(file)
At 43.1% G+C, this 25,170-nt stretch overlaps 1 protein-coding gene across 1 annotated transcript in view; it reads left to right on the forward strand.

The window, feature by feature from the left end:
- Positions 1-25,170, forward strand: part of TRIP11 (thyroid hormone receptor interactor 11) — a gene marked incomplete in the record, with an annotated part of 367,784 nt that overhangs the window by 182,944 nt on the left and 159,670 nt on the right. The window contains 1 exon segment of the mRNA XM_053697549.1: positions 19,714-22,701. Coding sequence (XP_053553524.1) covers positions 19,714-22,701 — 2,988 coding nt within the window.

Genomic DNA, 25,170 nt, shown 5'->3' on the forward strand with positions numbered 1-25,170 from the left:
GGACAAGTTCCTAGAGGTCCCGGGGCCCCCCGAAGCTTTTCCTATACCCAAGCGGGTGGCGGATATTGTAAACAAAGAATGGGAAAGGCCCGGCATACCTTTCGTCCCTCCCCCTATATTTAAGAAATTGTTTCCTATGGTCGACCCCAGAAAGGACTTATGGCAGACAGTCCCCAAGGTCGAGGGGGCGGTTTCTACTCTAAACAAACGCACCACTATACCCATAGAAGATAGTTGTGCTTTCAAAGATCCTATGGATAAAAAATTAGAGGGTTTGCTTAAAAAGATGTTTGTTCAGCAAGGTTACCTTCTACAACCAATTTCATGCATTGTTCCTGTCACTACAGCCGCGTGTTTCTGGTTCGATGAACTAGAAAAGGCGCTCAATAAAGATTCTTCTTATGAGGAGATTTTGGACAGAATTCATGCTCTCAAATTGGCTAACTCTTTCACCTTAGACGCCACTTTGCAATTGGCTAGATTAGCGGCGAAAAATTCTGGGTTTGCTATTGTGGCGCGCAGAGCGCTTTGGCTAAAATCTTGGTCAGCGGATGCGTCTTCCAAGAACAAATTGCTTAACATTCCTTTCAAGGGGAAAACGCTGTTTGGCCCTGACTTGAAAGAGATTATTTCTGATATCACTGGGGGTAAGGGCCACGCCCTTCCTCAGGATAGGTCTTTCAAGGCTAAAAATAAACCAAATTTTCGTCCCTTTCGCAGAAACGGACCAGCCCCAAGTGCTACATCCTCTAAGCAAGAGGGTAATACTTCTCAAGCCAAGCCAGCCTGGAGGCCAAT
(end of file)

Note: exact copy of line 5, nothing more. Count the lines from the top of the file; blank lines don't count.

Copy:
GGACAAGTTCCTAGAGGTCCCGGGGCCCCCCGAAGCTTTTCCTATACCCAAGCGGGTGGCGGATATTGTAAACAAAGAATGGGAAAGGCCCGGCATACCTTTCGTCCCTCCCCCTATATTTAAGAAATTGTTTCCTATGGTCGACCCCAGAAAGGACTTATGGCAGACAGTCCCCAAGGTCGAGGGGGCGGTTTCTACTCTAAACAAACGCACCACTATACCCATAGAAGATAGTTGTGCTTTCAAAGATCCTATGGATAAAAAATTAGAGGGTTTGCTTAAAAAGATGTTTGTTCAGCAAGGTTACCTTCTACAACCAATTTCATGCATTGTTCCTGTCACTACAGCCGCGTGTTTCTGGTTCGATGAACTAGAAAAGGCGCTCAATAAAGATTCTTCTTATGAGGAGATTTTGGACAGAATTCATGCTCTCAAATTGGCTAACTCTTTCACCTTAGACGCCACTTTGCAATTGGCTAGATTAGCGGCGAAAAATTCTGGGTTTGCTATTGTGGCGCGCAGAGCGCTTTGGCTAAAATCTTGGTCAGCGGATGCGTCTTCCAAGAACAAATTGCTTAACATTCCTTTCAAGGGGAAAACGCTGTTTGGCCCTGACTTGAAAGAGATTATTTCTGATATCACTGGGGGTAAGGGCCACGCCCTTCCTCAGGATAGGTCTTTCAAGGCTAAAAATAAACCAAATTTTCGTCCCTTTCGCAGAAACGGACCAGCCCCAAGTGCTACATCCTCTAAGCAAGAGGGTAATACTTCTCAAGCCAAGCCAGCCTGGAGGCCAAT